Culver City News
October 22, 2009
ASO, Caring Vets and Community Save Smokey
Culver City Animal Services Officer Stephanie Yarbro responded to a call that a small cat had been hit by a car outside of Sony Pictures Studio. Within minutes Yarbro was at the scene, where she found a long-haired cat, alert but suffering from two broken legs.
Officer Yarbro and her supervisor Sgt. Mike Webb transported the cat to the City of Angels Animal Hospital, where it was stabilized and kept overnight.
Local resident and longtime animal advocate Christina Impastato, a volunteer with a local cat rescue organization, offered to transport the newly named Smokey the cat to spcaLA (Society for the Prevention of Cruelty to Animals - Los Angeles) shelter in Hawthorne the next day, due to the fact that Culver City Animal Services is not open on Fridays. Dr. Karen Halligan, director of veterinary services for spcaLA, conducted an examination and determined that Smokey would require additional medical attention.
Halligan's goal was to save Smokey's life and legs, and she quickly realized that her injuries could only be repaired through surgery, and the clinic was not equipped for the type of orthopedic surgery that little Smokey required.
Through her many contacts, Halligan knew a veterinarian who could perform exactly the surgery that Smokey needed; Dr. Rachel Jones of the nearby Marina Veterinary Center. "Dr. Jones is a great surgeon and has a big heart too!" said Halligan. The spcaLA's shelter manager, Robert Lopez, transported Smokey to the veterinary hospital, where Halligan had already arranged with Jones to reduce the surgery to less than a third of the usual cost. In addition, Jones agreed to clear her schedule so that Smokey's surgery could be performed the next day to avoid her broken bones from mending improperly and painfully.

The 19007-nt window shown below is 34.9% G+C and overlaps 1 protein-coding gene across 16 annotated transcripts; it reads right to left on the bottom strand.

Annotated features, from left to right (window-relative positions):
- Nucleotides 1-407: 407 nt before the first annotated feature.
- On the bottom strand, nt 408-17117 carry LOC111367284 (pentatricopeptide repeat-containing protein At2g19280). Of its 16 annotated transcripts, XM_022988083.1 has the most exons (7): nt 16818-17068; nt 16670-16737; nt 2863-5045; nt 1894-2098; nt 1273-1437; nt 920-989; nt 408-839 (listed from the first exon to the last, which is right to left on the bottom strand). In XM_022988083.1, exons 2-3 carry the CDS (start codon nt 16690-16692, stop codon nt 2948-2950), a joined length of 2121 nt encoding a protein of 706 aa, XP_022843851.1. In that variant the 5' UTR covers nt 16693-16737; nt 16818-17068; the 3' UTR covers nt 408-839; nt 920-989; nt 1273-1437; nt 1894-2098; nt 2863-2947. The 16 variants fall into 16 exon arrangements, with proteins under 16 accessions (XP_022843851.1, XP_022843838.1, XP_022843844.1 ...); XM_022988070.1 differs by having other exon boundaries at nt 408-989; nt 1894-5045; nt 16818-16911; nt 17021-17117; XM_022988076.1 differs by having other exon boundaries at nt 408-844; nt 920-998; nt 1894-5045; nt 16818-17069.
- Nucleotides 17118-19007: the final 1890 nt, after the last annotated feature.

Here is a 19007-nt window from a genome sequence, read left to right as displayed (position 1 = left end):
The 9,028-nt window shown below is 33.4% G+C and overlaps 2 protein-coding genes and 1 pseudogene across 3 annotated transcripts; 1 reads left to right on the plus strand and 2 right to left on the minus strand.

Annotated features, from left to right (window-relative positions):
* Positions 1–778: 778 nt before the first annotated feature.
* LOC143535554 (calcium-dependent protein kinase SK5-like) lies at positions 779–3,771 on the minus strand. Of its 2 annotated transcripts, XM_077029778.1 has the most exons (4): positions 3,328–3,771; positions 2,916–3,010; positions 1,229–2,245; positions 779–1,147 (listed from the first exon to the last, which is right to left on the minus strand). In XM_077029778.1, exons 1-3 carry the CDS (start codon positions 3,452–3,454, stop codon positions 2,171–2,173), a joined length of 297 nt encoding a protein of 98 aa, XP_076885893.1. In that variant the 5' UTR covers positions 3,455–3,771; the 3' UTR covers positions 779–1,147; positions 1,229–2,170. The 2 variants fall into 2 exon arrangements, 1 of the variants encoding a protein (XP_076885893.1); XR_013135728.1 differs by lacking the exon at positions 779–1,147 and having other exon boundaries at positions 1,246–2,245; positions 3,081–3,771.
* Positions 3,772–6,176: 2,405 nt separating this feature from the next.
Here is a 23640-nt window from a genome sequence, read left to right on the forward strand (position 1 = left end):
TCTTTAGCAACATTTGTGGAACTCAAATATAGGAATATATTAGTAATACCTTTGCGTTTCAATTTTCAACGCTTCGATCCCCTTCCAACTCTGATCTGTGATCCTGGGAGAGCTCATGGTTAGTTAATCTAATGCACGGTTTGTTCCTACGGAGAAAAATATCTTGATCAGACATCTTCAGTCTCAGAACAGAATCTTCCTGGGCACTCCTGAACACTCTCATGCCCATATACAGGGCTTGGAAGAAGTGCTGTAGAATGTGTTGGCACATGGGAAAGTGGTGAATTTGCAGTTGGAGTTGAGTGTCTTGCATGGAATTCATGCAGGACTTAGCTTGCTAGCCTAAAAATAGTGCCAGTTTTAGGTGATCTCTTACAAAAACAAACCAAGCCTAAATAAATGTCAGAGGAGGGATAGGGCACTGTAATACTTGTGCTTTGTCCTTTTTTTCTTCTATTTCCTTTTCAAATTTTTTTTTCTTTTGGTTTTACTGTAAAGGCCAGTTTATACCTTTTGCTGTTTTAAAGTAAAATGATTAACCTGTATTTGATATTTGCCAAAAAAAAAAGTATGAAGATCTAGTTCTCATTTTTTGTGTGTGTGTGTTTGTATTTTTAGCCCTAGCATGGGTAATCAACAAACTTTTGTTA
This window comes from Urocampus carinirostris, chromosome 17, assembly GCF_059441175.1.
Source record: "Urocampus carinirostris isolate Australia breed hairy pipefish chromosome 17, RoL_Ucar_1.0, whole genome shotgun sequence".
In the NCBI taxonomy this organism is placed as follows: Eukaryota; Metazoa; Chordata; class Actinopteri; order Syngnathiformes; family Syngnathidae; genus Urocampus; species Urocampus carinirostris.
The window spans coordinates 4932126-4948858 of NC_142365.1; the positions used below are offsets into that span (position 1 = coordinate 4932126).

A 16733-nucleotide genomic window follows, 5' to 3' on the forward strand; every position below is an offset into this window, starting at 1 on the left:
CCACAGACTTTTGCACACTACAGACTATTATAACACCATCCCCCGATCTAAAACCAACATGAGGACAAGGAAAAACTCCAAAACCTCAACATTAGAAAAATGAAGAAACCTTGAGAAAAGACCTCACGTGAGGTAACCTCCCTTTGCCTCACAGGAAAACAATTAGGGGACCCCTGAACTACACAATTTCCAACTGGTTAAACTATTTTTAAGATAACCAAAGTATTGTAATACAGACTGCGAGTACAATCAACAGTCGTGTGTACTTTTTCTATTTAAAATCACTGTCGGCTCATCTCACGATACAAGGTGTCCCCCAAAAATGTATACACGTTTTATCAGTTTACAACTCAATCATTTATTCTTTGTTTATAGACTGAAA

On Monday, Oct. 19, Jones performed the lengthy and delicate surgery on both of Smokey's legs. Halligan also took time out of her schedule to assist during the surgery. "I think it's great to have a vet like Dr. Jones, who is clearly devoted to helping animals," she said.
Both veterinarians report that Smokey came through the surgery with flying colors. It was also arranged for Dr. Fred Eckland, a chiropractor with a mobile clinic, to come on Friday to adjust Smokey pro bono.
When Halligan notified a number of concerned Culver City animal lovers that Smokey would indeed recover from the surgery and was already spayed and healthy, they decided to show their appreciation to Yarbro, Webb, Halligan, the spcaLA staff, and especially Jones for saving Smokey's life. They have set up a fund at the Marina Veterinary Center www.marinavet.com to help cover the cost of Smokey's surgery.
The cat is expected to make a complete recovery, and despite the fact that her background is unknown, both vets are confident that Smokey will make a pet guardian very happy. For the moment, Smokey is resting comfortably under the care of Jones and her staff - purring and purring.
Anyone who is interested in contributing to Smokey's surgery fund can contact Friends of Culver City Animals at (888) 893-9909 or
email@example.com for more information.